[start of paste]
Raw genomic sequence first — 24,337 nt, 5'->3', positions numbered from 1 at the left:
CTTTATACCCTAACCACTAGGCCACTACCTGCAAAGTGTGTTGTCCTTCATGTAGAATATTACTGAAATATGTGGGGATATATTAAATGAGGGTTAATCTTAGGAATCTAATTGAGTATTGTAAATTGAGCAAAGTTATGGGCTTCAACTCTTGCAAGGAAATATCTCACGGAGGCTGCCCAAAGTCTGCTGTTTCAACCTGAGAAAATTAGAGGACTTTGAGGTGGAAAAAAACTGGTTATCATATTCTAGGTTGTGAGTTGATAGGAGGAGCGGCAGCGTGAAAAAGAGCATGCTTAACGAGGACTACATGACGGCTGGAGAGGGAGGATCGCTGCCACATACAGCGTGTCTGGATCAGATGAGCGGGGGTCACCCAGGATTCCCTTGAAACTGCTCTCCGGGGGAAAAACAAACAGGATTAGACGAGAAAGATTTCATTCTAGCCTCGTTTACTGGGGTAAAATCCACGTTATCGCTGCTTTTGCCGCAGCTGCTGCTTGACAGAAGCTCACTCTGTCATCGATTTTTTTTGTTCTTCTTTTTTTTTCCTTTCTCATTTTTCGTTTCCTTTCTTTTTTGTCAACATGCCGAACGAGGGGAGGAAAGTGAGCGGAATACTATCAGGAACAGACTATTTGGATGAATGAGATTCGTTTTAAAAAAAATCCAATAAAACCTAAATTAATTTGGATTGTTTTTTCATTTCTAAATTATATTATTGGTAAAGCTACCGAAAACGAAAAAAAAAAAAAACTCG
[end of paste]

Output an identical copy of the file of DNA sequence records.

Raw genomic sequence first — 24,337 nt, 5'->3', positions numbered from 1 at the left:
CTTTATACCCTAACCACTAGGCCACTACCTGCAAAGTGTGTTGTCCTTCATGTAGAATATTACTGAAATATGTGGGGATATATTAAATGAGGGTTAATCTTAGGAATCTAATTGAGTATTGTAAATTGAGCAAAGTTATGGGCTTCAACTCTTGCAAGGAAATATCTCACGGAGGCTGCCCAAAGTCTGCTGTTTCAACCTGAGAAAATTAGAGGACTTTGAGGTGGAAAAAAACTGGTTATCATATTCTAGGTTGTGAGTTGATAGGAGGAGCGGCAGCGTGAAAAAGAGCATGCTTAACGAGGACTACATGACGGCTGGAGAGGGAGGATCGCTGCCACATACAGCGTGTCTGGATCAGATGAGCGGGGGTCACCCAGGATTCCCTTGAAACTGCTCTCCGGGGGAAAAACAAACAGGATTAGACGAGAAAGATTTCATTCTAGCCTCGTTTACTGGGGTAAAATCCACGTTATCGCTGCTTTTGCCGCAGCTGCTGCTTGACAGAAGCTCACTCTGTCATCGATTTTTTTTGTTCTTCTTTTTTTTTCCTTTCTCATTTTTCGTTTCCTTTCTTTTTTGTCAACATGCCGAACGAGGGGAGGAAAGTGAGCGGAATACTATCAGGAACAGACTATTTGGATGAATGAGATTCGTTTTAAAAAAAATCCAATAAAACCTAAATTAATTTGGATTGTTTTTTCATTTCTAAATTATATTATTGGTAAAGCTACCGAAAACGAAAAAAAAAAAAAACTCG